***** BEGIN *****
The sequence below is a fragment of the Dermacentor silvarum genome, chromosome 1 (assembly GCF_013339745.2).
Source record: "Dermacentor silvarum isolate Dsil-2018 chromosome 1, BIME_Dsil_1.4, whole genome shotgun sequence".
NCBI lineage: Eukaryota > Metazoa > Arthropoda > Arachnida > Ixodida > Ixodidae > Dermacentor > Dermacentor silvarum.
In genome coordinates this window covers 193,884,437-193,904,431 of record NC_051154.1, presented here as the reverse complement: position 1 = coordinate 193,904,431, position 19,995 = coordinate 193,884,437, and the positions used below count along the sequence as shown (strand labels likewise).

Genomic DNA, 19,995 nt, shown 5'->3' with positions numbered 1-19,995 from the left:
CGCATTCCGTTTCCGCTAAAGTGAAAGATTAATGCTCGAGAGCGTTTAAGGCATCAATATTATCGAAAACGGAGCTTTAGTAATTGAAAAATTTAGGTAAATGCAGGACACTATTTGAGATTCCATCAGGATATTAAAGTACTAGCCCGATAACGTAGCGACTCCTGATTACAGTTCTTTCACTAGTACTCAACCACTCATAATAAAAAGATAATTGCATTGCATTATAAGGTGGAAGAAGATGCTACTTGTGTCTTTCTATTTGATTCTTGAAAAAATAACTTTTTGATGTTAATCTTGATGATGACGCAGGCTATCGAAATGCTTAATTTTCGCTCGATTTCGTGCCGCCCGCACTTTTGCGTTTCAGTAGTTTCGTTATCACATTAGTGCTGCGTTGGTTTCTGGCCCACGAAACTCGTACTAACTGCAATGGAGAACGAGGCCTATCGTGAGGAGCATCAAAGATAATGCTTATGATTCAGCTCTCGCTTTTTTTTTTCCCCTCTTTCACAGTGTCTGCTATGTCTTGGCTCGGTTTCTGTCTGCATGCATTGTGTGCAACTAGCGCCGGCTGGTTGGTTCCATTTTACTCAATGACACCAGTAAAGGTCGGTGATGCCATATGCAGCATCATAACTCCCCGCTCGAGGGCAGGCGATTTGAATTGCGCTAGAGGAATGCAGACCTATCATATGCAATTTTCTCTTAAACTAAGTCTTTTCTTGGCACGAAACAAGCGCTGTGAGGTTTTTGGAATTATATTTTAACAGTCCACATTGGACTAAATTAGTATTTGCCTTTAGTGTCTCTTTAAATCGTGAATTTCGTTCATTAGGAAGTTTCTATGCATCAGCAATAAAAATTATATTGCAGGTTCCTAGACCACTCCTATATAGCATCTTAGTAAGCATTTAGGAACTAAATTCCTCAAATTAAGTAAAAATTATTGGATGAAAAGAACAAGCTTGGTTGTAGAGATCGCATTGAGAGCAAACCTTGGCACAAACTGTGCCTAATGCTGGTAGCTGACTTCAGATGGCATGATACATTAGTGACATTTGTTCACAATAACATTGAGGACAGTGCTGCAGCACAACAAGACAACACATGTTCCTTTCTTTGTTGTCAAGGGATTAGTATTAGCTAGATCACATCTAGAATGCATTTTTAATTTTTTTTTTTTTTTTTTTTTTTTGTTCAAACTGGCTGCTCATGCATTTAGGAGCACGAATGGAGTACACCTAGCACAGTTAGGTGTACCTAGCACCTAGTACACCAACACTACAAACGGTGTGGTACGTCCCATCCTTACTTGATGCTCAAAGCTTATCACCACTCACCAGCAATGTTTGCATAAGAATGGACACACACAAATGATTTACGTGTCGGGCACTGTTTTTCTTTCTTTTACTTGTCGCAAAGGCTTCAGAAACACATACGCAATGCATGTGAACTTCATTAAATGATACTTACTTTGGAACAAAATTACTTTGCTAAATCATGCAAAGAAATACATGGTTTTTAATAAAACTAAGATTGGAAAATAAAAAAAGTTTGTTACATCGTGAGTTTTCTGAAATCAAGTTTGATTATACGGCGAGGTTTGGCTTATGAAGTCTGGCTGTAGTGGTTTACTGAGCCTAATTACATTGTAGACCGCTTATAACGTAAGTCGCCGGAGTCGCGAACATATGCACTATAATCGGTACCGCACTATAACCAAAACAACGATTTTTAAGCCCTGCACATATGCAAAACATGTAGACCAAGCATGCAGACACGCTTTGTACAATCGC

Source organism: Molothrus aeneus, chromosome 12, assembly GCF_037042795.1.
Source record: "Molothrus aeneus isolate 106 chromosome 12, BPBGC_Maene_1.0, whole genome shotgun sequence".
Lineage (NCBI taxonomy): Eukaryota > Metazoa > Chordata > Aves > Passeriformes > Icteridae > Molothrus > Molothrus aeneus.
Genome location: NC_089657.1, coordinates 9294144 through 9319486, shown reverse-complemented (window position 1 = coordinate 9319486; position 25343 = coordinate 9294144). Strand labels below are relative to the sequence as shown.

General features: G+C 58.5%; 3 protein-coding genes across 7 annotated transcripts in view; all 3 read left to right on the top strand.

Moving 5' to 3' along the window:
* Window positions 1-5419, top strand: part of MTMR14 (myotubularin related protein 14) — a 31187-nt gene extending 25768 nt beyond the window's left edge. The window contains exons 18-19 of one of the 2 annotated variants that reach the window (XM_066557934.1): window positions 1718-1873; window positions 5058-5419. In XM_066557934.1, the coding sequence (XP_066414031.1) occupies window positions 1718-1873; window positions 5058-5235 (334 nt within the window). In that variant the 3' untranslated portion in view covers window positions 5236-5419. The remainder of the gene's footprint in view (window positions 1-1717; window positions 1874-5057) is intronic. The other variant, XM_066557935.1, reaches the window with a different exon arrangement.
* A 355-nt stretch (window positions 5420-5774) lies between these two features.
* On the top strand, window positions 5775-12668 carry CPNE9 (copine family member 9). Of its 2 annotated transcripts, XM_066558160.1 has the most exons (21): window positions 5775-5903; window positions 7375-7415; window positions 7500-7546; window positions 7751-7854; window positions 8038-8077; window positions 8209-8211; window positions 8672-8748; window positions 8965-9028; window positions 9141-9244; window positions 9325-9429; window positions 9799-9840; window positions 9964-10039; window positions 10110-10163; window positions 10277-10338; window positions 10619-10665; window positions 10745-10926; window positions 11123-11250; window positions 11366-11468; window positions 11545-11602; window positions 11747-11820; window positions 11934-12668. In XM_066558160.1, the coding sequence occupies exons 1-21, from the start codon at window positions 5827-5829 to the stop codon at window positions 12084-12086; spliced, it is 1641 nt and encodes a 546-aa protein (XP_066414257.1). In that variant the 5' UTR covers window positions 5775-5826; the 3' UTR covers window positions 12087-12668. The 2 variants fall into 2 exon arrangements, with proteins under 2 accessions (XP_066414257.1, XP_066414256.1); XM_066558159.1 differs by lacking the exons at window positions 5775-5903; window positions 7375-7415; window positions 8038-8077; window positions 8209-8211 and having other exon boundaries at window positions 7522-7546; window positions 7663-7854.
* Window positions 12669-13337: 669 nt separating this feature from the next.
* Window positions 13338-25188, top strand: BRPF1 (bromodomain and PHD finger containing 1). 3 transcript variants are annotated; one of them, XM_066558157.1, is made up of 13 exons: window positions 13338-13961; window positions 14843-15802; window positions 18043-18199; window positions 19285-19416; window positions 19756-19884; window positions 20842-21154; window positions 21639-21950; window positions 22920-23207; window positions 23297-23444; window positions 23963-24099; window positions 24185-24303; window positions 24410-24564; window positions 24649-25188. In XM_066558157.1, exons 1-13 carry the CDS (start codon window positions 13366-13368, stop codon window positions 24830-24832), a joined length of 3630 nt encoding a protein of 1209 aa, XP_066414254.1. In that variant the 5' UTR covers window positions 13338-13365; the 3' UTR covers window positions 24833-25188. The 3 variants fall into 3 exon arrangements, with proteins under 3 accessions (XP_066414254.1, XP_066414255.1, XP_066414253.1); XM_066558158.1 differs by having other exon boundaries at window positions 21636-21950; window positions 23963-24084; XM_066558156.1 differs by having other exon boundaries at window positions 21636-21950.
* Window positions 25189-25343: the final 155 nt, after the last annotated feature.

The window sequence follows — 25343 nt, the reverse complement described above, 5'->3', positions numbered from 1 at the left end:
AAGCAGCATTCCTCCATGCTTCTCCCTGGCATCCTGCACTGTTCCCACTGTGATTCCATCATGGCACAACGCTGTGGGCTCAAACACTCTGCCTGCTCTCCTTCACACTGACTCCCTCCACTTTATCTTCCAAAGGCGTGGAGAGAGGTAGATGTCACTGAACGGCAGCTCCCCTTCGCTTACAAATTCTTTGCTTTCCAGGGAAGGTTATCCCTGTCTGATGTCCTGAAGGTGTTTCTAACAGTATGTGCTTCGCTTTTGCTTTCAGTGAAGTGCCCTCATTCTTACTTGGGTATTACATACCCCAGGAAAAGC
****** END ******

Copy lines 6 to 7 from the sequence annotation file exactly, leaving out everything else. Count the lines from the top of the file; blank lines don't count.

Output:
CGCATTCCGTTTCCGCTAAAGTGAAAGATTAATGCTCGAGAGCGTTTAAGGCATCAATATTATCGAAAACGGAGCTTTAGTAATTGAAAAATTTAGGTAAATGCAGGACACTATTTGAGATTCCATCAGGATATTAAAGTACTAGCCCGATAACGTAGCGACTCCTGATTACAGTTCTTTCACTAGTACTCAACCACTCATAATAAAAAGATAATTGCATTGCATTATAAGGTGGAAGAAGATGCTACTTGTGTCTTTCTATTTGATTCTTGAAAAAATAACTTTTTGATGTTAATCTTGATGATGACGCAGGCTATCGAAATGCTTAATTTTCGCTCGATTTCGTGCCGCCCGCACTTTTGCGTTTCAGTAGTTTCGTTATCACATTAGTGCTGCGTTGGTTTCTGGCCCACGAAACTCGTACTAACTGCAATGGAGAACGAGGCCTATCGTGAGGAGCATCAAAGATAATGCTTATGATTCAGCTCTCGCTTTTTTTTTTCCCCTCTTTCACAGTGTCTGCTATGTCTTGGCTCGGTTTCTGTCTGCATGCATTGTGTGCAACTAGCGCCGGCTGGTTGGTTCCATTTTACTCAATGACACCAGTAAAGGTCGGTGATGCCATATGCAGCATCATAACTCCCCGCTCGAGGGCAGGCGATTTGAATTGCGCTAGAGGAATGCAGACCTATCATATGCAATTTTCTCTTAAACTAAGTCTTTTCTTGGCACGAAACAAGCGCTGTGAGGTTTTTGGAATTATATTTTAACAGTCCACATTGGACTAAATTAGTATTTGCCTTTAGTGTCTCTTTAAATCGTGAATTTCGTTCATTAGGAAGTTTCTATGCATCAGCAATAAAAATTATATTGCAGGTTCCTAGACCACTCCTATATAGCATCTTAGTAAGCATTTAGGAACTAAATTCCTCAAATTAAGTAAAAATTATTGGATGAAAAGAACAAGCTTGGTTGTAGAGATCGCATTGAGAGCAAACCTTGGCACAAACTGTGCCTAATGCTGGTAGCTGACTTCAGATGGCATGATACATTAGTGACATTTGTTCACAATAACATTGAGGACAGTGCTGCAGCACAACAAGACAACACATGTTCCTTTCTTTGTTGTCAAGGGATTAGTATTAGCTAGATCACATCTAGAATGCATTTTTAATTTTTTTTTTTTTTTTTTTTTTTTGTTCAAACTGGCTGCTCATGCATTTAGGAGCACGAATGGAGTACACCTAGCACAGTTAGGTGTACCTAGCACCTAGTACACCAACACTACAAACGGTGTGGTACGTCCCATCCTTACTTGATGCTCAAAGCTTATCACCACTCACCAGCAATGTTTGCATAAGAATGGACACACACAAATGATTTACGTGTCGGGCACTGTTTTTCTTTCTTTTACTTGTCGCAAAGGCTTCAGAAACACATACGCAATGCATGTGAACTTCATTAAATGATACTTACTTTGGAACAAAATTACTTTGCTAAATCATGCAAAGAAATACATGGTTTTTAATAAAACTAAGATTGGAAAATAAAAAAAGTTTGTTACATCGTGAGTTTTCTGAAATCAAGTTTGATTATACGGCGAGGTTTGGCTTATGAAGTCTGGCTGTAGTGGTTTACTGAGCCTAATTACATTGTAGACCGCTTATAACGTAAGTCGCCGGAGTCGCGAACATATGCACTATAATCGGTACCGCACTATAACCAAAACAACGATTTTTAAGCCCTGCACATATGCAAAACATGTAGACCAAGCATGCAGACACGCTTTGTACAATCGC

Source organism: Molothrus aeneus, chromosome 12, assembly GCF_037042795.1.